Tuesday, November 27, 2012

Business Cards Are Not Dead

Most of my blog posts from this point on will deal with how to promote your online marketplace.  The first thing you should do is inform EVERYONE you know that you've decided to sell your art online and how to get to your online storefront.

We’ll discuss all the ways to do this online in future posts, but don’t underestimate the power of informing people in person about your store.  Getting some business cards is a great way to start this process.

Vistaprint offers FREE business cards, and if you want to get a bit fancier than the free products that are available, you still can’t beat their prices.  It’s an easy process to create and order them online and they’re shipped directly to your home.

Make sure to include the website for your online storefront, as well as any other information you want people to know about your business.

Monday, November 26, 2012

Creating Products for Sale & Using Keywords

Once you've selected a venue for creating your online marketplace, the process of uploading your image files and creating your product pages begins.

As you go through this time consuming process, you’ll need to start thinking ahead… about promoting.

While you must create this online storefront before you can promote it, be mindful of keywords as you create each product.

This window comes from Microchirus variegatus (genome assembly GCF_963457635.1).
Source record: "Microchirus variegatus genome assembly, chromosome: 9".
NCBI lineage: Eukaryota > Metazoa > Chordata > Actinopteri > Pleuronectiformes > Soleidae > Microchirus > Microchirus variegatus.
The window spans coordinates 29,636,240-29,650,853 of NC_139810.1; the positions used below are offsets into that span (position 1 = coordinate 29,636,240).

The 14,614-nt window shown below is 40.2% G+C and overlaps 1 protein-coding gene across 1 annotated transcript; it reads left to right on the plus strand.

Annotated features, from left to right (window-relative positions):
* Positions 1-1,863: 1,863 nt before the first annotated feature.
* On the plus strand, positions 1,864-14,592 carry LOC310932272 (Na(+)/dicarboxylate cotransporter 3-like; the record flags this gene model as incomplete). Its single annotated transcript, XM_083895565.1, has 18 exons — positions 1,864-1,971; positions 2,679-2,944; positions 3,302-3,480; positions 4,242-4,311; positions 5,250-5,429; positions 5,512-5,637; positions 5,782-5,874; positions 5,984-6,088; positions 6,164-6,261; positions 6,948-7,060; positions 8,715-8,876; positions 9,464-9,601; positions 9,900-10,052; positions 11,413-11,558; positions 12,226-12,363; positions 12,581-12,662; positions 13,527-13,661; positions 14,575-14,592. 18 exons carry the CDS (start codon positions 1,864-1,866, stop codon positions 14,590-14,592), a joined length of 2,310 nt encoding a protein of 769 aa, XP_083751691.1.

From this point on, you MUST THINK LIKE A CUSTOMER!  For each product you create, think about what keywords you would type into a Google search in order to find it online if YOU were in the market for this item.  Then use those keywords repetitively in the product title, subtitle, description, category listing, and keyword tags.  That’s the first step towards having your products found by potential buyers.

Here’s an example…

I recently created an iPhone case on Zazzle with a skyline photo of Seattle.  If I were searching for this product online, I would type in “Seattle skyline iPhone case” into a Google search.  THESE became my keywords, which I used repetitively in the title, subtitle, description, category, and keyword tags.  Click on the phone to bring up the product page and notice how many times you find those keywords repeated.

Sunday, November 25, 2012

Choosing an Online Marketplace

Once all of your files are digitized and organized, it’s time to begin uploading them, but first you have to choose an online marketplace.  Eventually, you’ll want a portfolio of artwork on several different sites, but since building an online marketplace to sell your art is very time consuming, start with one, develop it, then branch out to others.  I have an account on all three of the sites listed below, but the one I've had the most success with is Zazzle.  Granted, I have spent more time promoting my Zazzle store than any other, but that’s only because I feel that Zazzle offers the widest variety of available products on which you can sell your art, while still protecting your original artwork.